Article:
What is a Mug Rug?

This useful little mug rug
for your table or your desk,
is a safe and pretty coaster
where your coffee mug can rest.

It makes a handy mouse pad
and a crumb catcher, too,
so enjoy your morning coffee
with a muffin and the news.

Mug rugs make excellent Christmas gifts, alone or as the focal point for a gift basket, with some coffee and a nice mug. Mug rugs are the perfect size for daily use, at home or even at work, for coffee at your desk. There’s room on each quilt for your cup, a computer mouse and some special treats! They have thin cotton batting and quilted densely enough to create a mat that will lie nice and flat on the table, protecting it from heat and moisture. Your rug mug is washable, just in case you splash a little coffee!

An Apple for the Teacher Mug Rug from GloryQuilts on Etsy

Check out the mug rugs and other one-of-a-kind gift items I have listed in the GloryQuilts etsy shop right now. This one would be a great Christmas gift for a favorite teacher.

I have a shipping special deal right now – an unlimited number of doll quilts and mug rugs can be added to any order with no additional shipping charges! You only pay for shipping the first item. Do your Christmas shopping early. (Does this still count as “early” for Christmas shopping?)


I have some mug rugs available for sale at Pearson Family Farm in Ramsey, MN during their fall harvest events. It’s a great place. Their barn is full of pumpkins, squashes, broom corn, corn stalks, gourds, and all kind of fall decor. Enjoy their homegrown popcorn, browse their collection of vintage cars and farm equipment and enjoy the corn maze. Hay rides on the weekends!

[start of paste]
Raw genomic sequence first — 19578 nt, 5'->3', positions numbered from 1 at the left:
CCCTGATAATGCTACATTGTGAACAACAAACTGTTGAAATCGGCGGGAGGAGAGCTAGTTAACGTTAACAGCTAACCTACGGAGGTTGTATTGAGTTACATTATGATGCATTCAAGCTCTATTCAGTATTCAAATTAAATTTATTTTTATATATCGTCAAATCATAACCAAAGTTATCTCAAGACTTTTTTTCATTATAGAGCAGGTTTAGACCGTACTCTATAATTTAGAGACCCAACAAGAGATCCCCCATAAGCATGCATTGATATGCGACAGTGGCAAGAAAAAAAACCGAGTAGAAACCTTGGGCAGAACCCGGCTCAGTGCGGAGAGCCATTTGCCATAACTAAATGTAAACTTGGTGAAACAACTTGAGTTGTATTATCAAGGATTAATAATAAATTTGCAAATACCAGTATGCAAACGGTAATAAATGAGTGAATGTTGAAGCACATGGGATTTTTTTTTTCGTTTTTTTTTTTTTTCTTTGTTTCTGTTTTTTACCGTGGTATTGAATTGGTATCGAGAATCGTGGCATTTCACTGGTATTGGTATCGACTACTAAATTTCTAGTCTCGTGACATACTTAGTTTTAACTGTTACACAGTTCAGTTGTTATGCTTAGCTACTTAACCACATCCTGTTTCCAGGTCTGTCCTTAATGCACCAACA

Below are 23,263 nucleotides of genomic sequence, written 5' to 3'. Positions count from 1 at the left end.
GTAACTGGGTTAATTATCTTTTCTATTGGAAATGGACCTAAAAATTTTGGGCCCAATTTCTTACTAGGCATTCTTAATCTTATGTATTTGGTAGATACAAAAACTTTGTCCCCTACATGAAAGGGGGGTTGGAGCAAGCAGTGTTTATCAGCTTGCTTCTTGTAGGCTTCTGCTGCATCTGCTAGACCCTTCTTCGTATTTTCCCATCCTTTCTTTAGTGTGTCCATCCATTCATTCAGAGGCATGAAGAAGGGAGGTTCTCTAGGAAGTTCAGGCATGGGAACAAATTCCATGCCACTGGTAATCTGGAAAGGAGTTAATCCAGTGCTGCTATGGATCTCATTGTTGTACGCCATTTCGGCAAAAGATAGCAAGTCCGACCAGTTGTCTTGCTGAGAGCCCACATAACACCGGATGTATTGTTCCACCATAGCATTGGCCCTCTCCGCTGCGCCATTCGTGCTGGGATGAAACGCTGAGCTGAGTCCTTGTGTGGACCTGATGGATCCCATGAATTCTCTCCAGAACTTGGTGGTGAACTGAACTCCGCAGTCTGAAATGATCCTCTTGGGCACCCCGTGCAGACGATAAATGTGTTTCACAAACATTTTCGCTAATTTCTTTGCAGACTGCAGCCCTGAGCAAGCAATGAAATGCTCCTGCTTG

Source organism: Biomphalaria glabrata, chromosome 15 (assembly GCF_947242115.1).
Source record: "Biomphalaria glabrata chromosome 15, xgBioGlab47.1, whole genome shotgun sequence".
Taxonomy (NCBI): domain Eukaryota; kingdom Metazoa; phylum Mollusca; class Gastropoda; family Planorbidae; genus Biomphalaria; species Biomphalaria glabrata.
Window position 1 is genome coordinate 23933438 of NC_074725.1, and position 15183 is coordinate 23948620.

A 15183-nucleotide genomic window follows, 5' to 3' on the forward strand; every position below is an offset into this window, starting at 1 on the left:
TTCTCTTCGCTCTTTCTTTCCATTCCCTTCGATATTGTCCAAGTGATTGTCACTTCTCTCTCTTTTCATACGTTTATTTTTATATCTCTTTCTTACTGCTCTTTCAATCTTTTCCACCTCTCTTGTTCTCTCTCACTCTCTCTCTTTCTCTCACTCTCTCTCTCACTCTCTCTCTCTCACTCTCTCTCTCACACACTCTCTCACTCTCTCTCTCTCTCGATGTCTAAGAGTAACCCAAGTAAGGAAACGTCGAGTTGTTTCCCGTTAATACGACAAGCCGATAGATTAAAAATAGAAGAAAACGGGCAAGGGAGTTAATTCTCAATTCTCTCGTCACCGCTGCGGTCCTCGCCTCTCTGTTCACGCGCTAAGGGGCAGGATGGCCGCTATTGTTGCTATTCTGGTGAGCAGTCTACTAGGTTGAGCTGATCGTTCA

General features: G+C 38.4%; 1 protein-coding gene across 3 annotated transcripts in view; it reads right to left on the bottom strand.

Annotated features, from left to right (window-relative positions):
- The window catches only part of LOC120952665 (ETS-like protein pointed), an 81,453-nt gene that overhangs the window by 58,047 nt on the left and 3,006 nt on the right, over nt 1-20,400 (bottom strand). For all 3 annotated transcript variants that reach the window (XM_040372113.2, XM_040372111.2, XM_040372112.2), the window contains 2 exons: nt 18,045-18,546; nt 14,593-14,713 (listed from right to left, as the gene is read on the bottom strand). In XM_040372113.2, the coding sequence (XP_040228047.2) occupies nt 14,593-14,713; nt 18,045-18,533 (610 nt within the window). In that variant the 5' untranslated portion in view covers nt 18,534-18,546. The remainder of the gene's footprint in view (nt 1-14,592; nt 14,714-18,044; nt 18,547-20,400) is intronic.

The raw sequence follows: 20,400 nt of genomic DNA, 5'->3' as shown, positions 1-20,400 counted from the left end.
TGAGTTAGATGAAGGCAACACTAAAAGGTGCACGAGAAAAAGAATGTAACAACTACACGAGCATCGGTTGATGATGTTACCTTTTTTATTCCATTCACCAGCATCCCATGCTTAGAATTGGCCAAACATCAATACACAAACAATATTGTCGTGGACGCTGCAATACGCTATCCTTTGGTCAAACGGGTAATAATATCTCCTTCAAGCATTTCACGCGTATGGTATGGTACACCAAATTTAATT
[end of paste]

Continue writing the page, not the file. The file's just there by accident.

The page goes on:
GloryQuilts Mug Rugs



Do you have mug rugs? Do you use them?

Mug Rug Poem (c)2015 Catherine Timmons for GloryQuilts

Christmas Shopping

I was chatting with my friend Beth from One of His Branches , and we were wondering if many people are doing their Christmas shopping yet. I like doing my shopping early, but there are always some gifts that don’t get purchased until the last minute – usually because I can’t decide what to buy. Like so many people, I do a lot of my shopping online.

I have one daughter-in-law who is very artsy, and I can find pretty things for her on etsy. The grandchildren’s presents come mostly from Amazon. I usually make things for the other women on my list. Everyone loves handmade gifts!

It’s always nice if people have collections or hobbies – that makes them easy to shop for! My brother-in-law is a John Deere farmer. We used to buy him John Deere stuff, when we were still exchanging gifts for the guys. One year we gave him a light-up John Deere Christmas Tree Topper.¬† Now I exchange gifts with my sisters and the guys get together for a male bonding day at the shooting range. They are a lot more enthusiastic about Christmas gifts than they used to be.

We have two rules for Christmas gifts:

1. No gift cards, unless it is for something very specific. Last year we gave my oldest son and his wife a gift card for a bed and breakfast. They love to get away for short trips.

2. Wrapped presents instead of gift bags. There is something special about opening boxed gifts instead of pulling them out of a gift bag. Yes, I know it’s not as environmentally-friendly, but it’s Christmas. ūüėČ